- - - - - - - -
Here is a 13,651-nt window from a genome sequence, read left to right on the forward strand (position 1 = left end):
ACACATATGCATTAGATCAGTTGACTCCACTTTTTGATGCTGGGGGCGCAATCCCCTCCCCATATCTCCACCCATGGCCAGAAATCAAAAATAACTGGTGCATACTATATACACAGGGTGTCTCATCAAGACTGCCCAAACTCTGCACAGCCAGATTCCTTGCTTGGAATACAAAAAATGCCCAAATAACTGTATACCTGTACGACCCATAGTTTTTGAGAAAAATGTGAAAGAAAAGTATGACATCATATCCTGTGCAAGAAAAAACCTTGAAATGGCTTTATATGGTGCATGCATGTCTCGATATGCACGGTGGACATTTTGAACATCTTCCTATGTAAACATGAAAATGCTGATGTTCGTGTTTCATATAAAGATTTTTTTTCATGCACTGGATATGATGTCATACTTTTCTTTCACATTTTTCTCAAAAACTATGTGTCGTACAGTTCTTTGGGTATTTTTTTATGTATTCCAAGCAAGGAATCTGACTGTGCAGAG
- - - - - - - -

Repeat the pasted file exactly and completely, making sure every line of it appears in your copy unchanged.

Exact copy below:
Here is a 13,651-nt window from a genome sequence, read left to right on the forward strand (position 1 = left end):
ACACATATGCATTAGATCAGTTGACTCCACTTTTTGATGCTGGGGGCGCAATCCCCTCCCCATATCTCCACCCATGGCCAGAAATCAAAAATAACTGGTGCATACTATATACACAGGGTGTCTCATCAAGACTGCCCAAACTCTGCACAGCCAGATTCCTTGCTTGGAATACAAAAAATGCCCAAATAACTGTATACCTGTACGACCCATAGTTTTTGAGAAAAATGTGAAAGAAAAGTATGACATCATATCCTGTGCAAGAAAAAACCTTGAAATGGCTTTATATGGTGCATGCATGTCTCGATATGCACGGTGGACATTTTGAACATCTTCCTATGTAAACATGAAAATGCTGATGTTCGTGTTTCATATAAAGATTTTTTTTCATGCACTGGATATGATGTCATACTTTTCTTTCACATTTTTCTCAAAAACTATGTGTCGTACAGTTCTTTGGGTATTTTTTTATGTATTCCAAGCAAGGAATCTGACTGTGCAGAG